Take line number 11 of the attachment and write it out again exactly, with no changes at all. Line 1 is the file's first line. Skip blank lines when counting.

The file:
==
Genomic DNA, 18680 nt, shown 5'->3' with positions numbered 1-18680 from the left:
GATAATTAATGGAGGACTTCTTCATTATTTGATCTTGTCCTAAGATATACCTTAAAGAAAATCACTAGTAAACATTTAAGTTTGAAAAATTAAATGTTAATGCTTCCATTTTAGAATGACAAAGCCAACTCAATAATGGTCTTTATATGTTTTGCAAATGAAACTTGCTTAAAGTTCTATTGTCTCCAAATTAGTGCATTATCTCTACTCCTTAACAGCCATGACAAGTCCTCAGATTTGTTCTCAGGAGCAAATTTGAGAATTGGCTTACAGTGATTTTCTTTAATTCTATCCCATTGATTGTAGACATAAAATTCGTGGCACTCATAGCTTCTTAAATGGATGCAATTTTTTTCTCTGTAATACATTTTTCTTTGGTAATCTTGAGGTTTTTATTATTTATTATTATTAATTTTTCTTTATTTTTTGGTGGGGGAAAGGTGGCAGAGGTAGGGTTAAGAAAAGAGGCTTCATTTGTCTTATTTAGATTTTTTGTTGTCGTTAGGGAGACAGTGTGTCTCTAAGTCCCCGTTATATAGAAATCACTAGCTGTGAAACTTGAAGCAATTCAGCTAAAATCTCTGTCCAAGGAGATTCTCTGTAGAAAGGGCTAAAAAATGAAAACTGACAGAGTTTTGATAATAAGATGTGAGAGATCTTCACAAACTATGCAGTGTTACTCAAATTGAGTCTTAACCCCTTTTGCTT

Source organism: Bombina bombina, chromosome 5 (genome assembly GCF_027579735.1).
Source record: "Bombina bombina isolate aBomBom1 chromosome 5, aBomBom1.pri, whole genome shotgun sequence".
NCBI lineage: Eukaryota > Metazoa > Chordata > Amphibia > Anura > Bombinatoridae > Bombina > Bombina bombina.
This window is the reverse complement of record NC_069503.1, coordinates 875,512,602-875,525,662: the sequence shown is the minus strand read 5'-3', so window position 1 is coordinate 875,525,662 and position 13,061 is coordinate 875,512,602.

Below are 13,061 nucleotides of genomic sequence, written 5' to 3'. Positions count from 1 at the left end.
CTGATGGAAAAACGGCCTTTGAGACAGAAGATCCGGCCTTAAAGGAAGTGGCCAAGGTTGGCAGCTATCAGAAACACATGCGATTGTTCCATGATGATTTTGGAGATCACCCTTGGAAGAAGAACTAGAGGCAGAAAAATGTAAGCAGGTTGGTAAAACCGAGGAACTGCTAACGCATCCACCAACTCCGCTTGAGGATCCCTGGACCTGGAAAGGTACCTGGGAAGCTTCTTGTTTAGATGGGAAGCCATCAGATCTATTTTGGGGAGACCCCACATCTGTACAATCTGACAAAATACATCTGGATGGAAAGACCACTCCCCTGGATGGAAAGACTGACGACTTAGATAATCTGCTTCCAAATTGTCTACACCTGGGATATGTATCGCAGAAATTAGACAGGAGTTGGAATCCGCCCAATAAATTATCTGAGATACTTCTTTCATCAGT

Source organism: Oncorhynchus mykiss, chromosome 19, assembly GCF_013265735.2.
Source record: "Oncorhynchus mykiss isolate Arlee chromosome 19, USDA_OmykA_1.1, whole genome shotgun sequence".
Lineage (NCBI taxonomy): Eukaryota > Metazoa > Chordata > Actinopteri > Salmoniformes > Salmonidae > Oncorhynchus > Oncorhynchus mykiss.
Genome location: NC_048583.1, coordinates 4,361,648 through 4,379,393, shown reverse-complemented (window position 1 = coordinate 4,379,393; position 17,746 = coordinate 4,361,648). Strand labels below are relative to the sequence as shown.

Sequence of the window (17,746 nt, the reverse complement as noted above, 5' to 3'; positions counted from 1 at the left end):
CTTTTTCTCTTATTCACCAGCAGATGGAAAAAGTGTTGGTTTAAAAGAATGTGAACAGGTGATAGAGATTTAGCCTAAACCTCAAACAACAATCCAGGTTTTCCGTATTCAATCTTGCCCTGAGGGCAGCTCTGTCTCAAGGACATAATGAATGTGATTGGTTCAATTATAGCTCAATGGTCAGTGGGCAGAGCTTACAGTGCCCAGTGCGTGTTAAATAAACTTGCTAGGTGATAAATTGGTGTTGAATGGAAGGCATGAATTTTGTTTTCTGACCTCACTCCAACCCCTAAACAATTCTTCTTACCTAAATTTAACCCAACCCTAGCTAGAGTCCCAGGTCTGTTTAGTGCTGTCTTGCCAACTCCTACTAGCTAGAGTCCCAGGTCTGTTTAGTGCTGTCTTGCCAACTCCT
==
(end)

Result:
Lineage (NCBI taxonomy): Eukaryota > Metazoa > Chordata > Actinopteri > Salmoniformes > Salmonidae > Oncorhynchus > Oncorhynchus mykiss.